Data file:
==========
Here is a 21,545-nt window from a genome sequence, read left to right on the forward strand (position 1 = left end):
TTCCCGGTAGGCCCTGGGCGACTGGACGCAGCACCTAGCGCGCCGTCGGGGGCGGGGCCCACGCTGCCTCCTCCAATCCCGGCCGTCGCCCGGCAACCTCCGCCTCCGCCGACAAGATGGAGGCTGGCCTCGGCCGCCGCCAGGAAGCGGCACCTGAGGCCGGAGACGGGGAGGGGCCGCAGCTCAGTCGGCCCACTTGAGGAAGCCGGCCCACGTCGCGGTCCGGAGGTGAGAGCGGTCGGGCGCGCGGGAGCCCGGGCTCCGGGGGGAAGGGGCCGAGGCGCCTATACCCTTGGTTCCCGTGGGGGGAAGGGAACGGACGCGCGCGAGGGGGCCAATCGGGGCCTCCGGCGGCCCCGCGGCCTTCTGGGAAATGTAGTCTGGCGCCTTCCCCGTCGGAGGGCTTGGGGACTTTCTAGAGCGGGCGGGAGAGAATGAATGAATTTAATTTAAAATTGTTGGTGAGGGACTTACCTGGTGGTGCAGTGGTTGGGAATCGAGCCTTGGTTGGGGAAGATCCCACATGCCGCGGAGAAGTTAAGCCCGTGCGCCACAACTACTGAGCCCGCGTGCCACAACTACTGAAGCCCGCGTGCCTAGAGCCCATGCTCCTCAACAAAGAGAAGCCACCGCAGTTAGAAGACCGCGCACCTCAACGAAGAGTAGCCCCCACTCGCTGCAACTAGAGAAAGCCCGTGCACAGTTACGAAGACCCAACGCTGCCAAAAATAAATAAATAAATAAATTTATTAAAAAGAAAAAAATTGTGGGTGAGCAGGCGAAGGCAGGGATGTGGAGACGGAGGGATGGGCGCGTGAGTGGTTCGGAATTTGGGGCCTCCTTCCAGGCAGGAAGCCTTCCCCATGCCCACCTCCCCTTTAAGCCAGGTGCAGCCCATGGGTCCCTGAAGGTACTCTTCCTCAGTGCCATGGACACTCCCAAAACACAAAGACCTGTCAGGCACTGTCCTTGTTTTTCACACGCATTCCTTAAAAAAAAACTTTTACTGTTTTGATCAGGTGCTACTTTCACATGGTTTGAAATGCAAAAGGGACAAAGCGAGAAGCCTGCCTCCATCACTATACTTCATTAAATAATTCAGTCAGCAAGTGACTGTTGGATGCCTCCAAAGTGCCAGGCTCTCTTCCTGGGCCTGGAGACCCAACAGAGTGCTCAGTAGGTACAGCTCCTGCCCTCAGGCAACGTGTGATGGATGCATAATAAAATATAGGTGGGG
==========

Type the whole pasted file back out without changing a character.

Here is a 21,545-nt window from a genome sequence, read left to right on the forward strand (position 1 = left end):
TTCCCGGTAGGCCCTGGGCGACTGGACGCAGCACCTAGCGCGCCGTCGGGGGCGGGGCCCACGCTGCCTCCTCCAATCCCGGCCGTCGCCCGGCAACCTCCGCCTCCGCCGACAAGATGGAGGCTGGCCTCGGCCGCCGCCAGGAAGCGGCACCTGAGGCCGGAGACGGGGAGGGGCCGCAGCTCAGTCGGCCCACTTGAGGAAGCCGGCCCACGTCGCGGTCCGGAGGTGAGAGCGGTCGGGCGCGCGGGAGCCCGGGCTCCGGGGGGAAGGGGCCGAGGCGCCTATACCCTTGGTTCCCGTGGGGGGAAGGGAACGGACGCGCGCGAGGGGGCCAATCGGGGCCTCCGGCGGCCCCGCGGCCTTCTGGGAAATGTAGTCTGGCGCCTTCCCCGTCGGAGGGCTTGGGGACTTTCTAGAGCGGGCGGGAGAGAATGAATGAATTTAATTTAAAATTGTTGGTGAGGGACTTACCTGGTGGTGCAGTGGTTGGGAATCGAGCCTTGGTTGGGGAAGATCCCACATGCCGCGGAGAAGTTAAGCCCGTGCGCCACAACTACTGAGCCCGCGTGCCACAACTACTGAAGCCCGCGTGCCTAGAGCCCATGCTCCTCAACAAAGAGAAGCCACCGCAGTTAGAAGACCGCGCACCTCAACGAAGAGTAGCCCCCACTCGCTGCAACTAGAGAAAGCCCGTGCACAGTTACGAAGACCCAACGCTGCCAAAAATAAATAAATAAATAAATTTATTAAAAAGAAAAAAATTGTGGGTGAGCAGGCGAAGGCAGGGATGTGGAGACGGAGGGATGGGCGCGTGAGTGGTTCGGAATTTGGGGCCTCCTTCCAGGCAGGAAGCCTTCCCCATGCCCACCTCCCCTTTAAGCCAGGTGCAGCCCATGGGTCCCTGAAGGTACTCTTCCTCAGTGCCATGGACACTCCCAAAACACAAAGACCTGTCAGGCACTGTCCTTGTTTTTCACACGCATTCCTTAAAAAAAAACTTTTACTGTTTTGATCAGGTGCTACTTTCACATGGTTTGAAATGCAAAAGGGACAAAGCGAGAAGCCTGCCTCCATCACTATACTTCATTAAATAATTCAGTCAGCAAGTGACTGTTGGATGCCTCCAAAGTGCCAGGCTCTCTTCCTGGGCCTGGAGACCCAACAGAGTGCTCAGTAGGTACAGCTCCTGCCCTCAGGCAACGTGTGATGGATGCATAATAAAATATAGGTGGGG